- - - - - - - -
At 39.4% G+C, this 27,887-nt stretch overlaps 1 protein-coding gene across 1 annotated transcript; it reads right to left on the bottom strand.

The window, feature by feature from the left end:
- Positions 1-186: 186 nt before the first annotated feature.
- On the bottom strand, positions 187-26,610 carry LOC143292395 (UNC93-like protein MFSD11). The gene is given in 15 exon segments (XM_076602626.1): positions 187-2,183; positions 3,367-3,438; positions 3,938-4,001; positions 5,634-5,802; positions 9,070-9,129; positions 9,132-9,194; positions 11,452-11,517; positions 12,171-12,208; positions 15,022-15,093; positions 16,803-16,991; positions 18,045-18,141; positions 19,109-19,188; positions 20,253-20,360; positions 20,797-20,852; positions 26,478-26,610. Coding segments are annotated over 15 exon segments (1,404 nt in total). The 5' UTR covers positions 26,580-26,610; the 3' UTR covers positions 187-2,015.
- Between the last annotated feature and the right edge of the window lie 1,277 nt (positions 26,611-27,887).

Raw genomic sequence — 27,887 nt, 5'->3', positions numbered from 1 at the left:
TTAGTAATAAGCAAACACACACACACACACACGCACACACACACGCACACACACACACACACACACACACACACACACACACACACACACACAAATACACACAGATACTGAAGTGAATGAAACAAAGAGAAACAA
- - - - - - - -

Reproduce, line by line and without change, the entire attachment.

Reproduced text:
At 39.4% G+C, this 27,887-nt stretch overlaps 1 protein-coding gene across 1 annotated transcript; it reads right to left on the bottom strand.

The window, feature by feature from the left end:
- Positions 1-186: 186 nt before the first annotated feature.
- On the bottom strand, positions 187-26,610 carry LOC143292395 (UNC93-like protein MFSD11). The gene is given in 15 exon segments (XM_076602626.1): positions 187-2,183; positions 3,367-3,438; positions 3,938-4,001; positions 5,634-5,802; positions 9,070-9,129; positions 9,132-9,194; positions 11,452-11,517; positions 12,171-12,208; positions 15,022-15,093; positions 16,803-16,991; positions 18,045-18,141; positions 19,109-19,188; positions 20,253-20,360; positions 20,797-20,852; positions 26,478-26,610. Coding segments are annotated over 15 exon segments (1,404 nt in total). The 5' UTR covers positions 26,580-26,610; the 3' UTR covers positions 187-2,015.
- Between the last annotated feature and the right edge of the window lie 1,277 nt (positions 26,611-27,887).

Raw genomic sequence — 27,887 nt, 5'->3', positions numbered from 1 at the left:
TTAGTAATAAGCAAACACACACACACACACACGCACACACACACGCACACACACACACACACACACACACACACACACACACACACACACACAAATACACACAGATACTGAAGTGAATGAAACAAAGAGAAACAA